Viral transfection

This stable method is known as transduction and uses a virus carrier for the delivery of exogenous genes or probes. The viral vectors are selected based upon the specific application, but usually fall into one of four categories.

Adenoviruses: double-stranded DNA viruses primarily used for transient transfection and limited to 8 kb of insert in dividing and non-dividing cells.

Adeno-associated viruses: single-stranded DNA viruses that are used for stable transfection and integrate at a specific chromosomal site in dividing and non-dividing cells. These have a limited packaging capacity at just a 5 kb insert.

Retroviruses: viruses with RNA genomes capable of randomly inserting double-stranded DNA copies of their genome into the chromosomes of dividing cells. They are used in stable expression experiments and can carry genetic material up to 8 kb.

Lentiviruses: a type of retrovirus capable of being used in both dividing and non-dividing cells for stable transfection with up to 9 kb of insert.

Viral transfection has a very high gene delivery efficiency (95–100%), is a relatively simple procedure and can be used in both in vivo and in vitro settings.


Mechanical transfection

These methods deliver nucleic acids to a host cell by physically manipulating the cell. Electroporation for example, is a widely used and highly efficient transfection technique. It works by exposing the cells to an electric field in order to cause a temporary destabilization of the cell membrane in the form of tiny holes known as electropores. While the electric field is applied, nucleic acids can move through these pores. When the field is switched off, the pores close, leaving the exogenous nucleic acids inside the host cell. This is a simple transfection method that can be applied to a range of cell types, but is prone to high cell mortality unless correctly implemented.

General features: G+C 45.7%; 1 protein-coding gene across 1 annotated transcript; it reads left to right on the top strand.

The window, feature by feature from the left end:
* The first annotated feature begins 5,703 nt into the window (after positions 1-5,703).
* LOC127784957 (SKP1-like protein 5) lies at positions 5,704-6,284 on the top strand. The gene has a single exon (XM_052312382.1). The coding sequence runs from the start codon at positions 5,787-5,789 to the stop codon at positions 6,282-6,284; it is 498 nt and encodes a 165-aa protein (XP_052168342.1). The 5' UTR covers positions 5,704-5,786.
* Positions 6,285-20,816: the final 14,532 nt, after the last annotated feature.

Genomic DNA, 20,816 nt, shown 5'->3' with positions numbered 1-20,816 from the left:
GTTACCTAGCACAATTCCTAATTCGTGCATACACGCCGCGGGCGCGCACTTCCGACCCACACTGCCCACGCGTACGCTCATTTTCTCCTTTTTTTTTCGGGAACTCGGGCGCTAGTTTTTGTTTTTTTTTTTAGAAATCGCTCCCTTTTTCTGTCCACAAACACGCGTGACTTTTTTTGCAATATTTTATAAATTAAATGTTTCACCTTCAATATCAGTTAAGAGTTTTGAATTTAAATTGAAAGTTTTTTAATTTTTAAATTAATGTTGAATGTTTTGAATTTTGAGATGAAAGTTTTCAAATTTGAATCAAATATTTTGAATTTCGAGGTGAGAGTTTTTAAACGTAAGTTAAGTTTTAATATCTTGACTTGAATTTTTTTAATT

Alternatively, microinjection can transfect the nucleic acids directly into the nucleus of the host cell. However, this process is both time-consuming as technically demanding.


Chemical transfection methods

Chemical transfection can be one of the most cost-effective options. These include the use of reagents such as DEAE-dextran, calcium phosphate, cationic polymers or lipids (lipofection). Chemical methods of transfection take advantage of the well-defined chemistry of nucleic acids to either generate a precipitate that host cells will take up or that can be encouraged to fuse with and cross the cell membrane. These techniques are usually inexpensive, efficient and versatile. Their limitations come in the form of sensitivity to parameters such as pH and possible inconsistencies between reagents.


Hybrid transfection methods

Finally, there are hybrid or particle-based methods such as magnetofection or biolistic transfection. Magnetofection, uses a magnetic force to drive nanoparticles that have been associated with the exogenous nucleic acids into the host cell. This is rapid and has a high efficiency, yet remains a relatively new technology that requires adherent or immobilized cells. Biolistic particle transfection is similar but instead of a magnetic force, it fires nucleic acid-coated micro-particles at a high velocity through the host cell membranes.


Regardless of the technique used, there are still a number of points to consider when attempting to transfect cells with either DNA or RNA. Purity, cell viability and protocol optimization all need to be controlled in order to maximize the transfection efficiency.